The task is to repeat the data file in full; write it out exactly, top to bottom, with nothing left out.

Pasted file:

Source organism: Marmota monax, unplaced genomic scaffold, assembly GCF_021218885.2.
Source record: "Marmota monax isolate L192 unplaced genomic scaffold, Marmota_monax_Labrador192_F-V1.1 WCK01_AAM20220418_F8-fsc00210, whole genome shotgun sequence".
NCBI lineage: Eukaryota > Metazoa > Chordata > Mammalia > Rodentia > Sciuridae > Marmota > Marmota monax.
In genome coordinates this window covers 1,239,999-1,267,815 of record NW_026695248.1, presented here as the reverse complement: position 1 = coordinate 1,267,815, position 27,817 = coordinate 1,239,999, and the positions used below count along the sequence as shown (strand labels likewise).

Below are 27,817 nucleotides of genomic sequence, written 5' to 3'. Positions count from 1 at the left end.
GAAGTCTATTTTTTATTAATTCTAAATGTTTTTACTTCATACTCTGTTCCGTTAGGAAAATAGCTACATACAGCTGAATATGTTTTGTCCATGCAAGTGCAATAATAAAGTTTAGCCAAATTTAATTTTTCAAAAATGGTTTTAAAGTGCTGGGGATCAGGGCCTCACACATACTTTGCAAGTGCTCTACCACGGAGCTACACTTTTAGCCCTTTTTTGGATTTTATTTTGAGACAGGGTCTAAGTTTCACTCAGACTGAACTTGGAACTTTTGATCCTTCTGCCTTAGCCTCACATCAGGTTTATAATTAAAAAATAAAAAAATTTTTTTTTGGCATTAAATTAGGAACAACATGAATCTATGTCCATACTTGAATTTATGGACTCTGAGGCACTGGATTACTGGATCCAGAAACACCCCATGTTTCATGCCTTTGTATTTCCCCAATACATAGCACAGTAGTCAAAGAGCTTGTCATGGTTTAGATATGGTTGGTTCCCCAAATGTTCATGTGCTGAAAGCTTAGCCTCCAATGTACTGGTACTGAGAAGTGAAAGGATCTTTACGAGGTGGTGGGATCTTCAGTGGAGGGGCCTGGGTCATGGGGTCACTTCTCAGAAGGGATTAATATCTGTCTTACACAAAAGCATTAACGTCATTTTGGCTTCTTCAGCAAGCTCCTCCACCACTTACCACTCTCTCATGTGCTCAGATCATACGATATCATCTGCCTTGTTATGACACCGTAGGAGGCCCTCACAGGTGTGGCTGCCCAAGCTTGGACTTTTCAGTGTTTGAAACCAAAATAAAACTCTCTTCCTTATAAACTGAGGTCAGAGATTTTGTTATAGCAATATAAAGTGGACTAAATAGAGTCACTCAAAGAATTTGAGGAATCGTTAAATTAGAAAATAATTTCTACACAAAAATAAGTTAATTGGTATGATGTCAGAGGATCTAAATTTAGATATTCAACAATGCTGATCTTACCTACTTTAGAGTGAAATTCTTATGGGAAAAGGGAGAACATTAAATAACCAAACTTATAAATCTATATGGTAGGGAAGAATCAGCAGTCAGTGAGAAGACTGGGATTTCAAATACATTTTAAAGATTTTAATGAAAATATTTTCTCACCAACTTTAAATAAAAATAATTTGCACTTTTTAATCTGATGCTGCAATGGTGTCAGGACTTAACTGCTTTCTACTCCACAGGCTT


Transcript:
Source organism: Marmota monax, unplaced genomic scaffold, assembly GCF_021218885.2.
Source record: "Marmota monax isolate L192 unplaced genomic scaffold, Marmota_monax_Labrador192_F-V1.1 WCK01_AAM20220418_F8-fsc00210, whole genome shotgun sequence".
NCBI lineage: Eukaryota > Metazoa > Chordata > Mammalia > Rodentia > Sciuridae > Marmota > Marmota monax.
In genome coordinates this window covers 1,239,999-1,267,815 of record NW_026695248.1, presented here as the reverse complement: position 1 = coordinate 1,267,815, position 27,817 = coordinate 1,239,999, and the positions used below count along the sequence as shown (strand labels likewise).

Below are 27,817 nucleotides of genomic sequence, written 5' to 3'. Positions count from 1 at the left end.
GAAGTCTATTTTTTATTAATTCTAAATGTTTTTACTTCATACTCTGTTCCGTTAGGAAAATAGCTACATACAGCTGAATATGTTTTGTCCATGCAAGTGCAATAATAAAGTTTAGCCAAATTTAATTTTTCAAAAATGGTTTTAAAGTGCTGGGGATCAGGGCCTCACACATACTTTGCAAGTGCTCTACCACGGAGCTACACTTTTAGCCCTTTTTTGGATTTTATTTTGAGACAGGGTCTAAGTTTCACTCAGACTGAACTTGGAACTTTTGATCCTTCTGCCTTAGCCTCACATCAGGTTTATAATTAAAAAATAAAAAAATTTTTTTTTGGCATTAAATTAGGAACAACATGAATCTATGTCCATACTTGAATTTATGGACTCTGAGGCACTGGATTACTGGATCCAGAAACACCCCATGTTTCATGCCTTTGTATTTCCCCAATACATAGCACAGTAGTCAAAGAGCTTGTCATGGTTTAGATATGGTTGGTTCCCCAAATGTTCATGTGCTGAAAGCTTAGCCTCCAATGTACTGGTACTGAGAAGTGAAAGGATCTTTACGAGGTGGTGGGATCTTCAGTGGAGGGGCCTGGGTCATGGGGTCACTTCTCAGAAGGGATTAATATCTGTCTTACACAAAAGCATTAACGTCATTTTGGCTTCTTCAGCAAGCTCCTCCACCACTTACCACTCTCTCATGTGCTCAGATCATACGATATCATCTGCCTTGTTATGACACCGTAGGAGGCCCTCACAGGTGTGGCTGCCCAAGCTTGGACTTTTCAGTGTTTGAAACCAAAATAAAACTCTCTTCCTTATAAACTGAGGTCAGAGATTTTGTTATAGCAATATAAAGTGGACTAAATAGAGTCACTCAAAGAATTTGAGGAATCGTTAAATTAGAAAATAATTTCTACACAAAAATAAGTTAATTGGTATGATGTCAGAGGATCTAAATTTAGATATTCAACAATGCTGATCTTACCTACTTTAGAGTGAAATTCTTATGGGAAAAGGGAGAACATTAAATAACCAAACTTATAAATCTATATGGTAGGGAAGAATCAGCAGTCAGTGAGAAGACTGGGATTTCAAATACATTTTAAAGATTTTAATGAAAATATTTTCTCACCAACTTTAAATAAAAATAATTTGCACTTTTTAATCTGATGCTGCAATGGTGTCAGGACTTAACTGCTTTCTACTCCACAGGCTT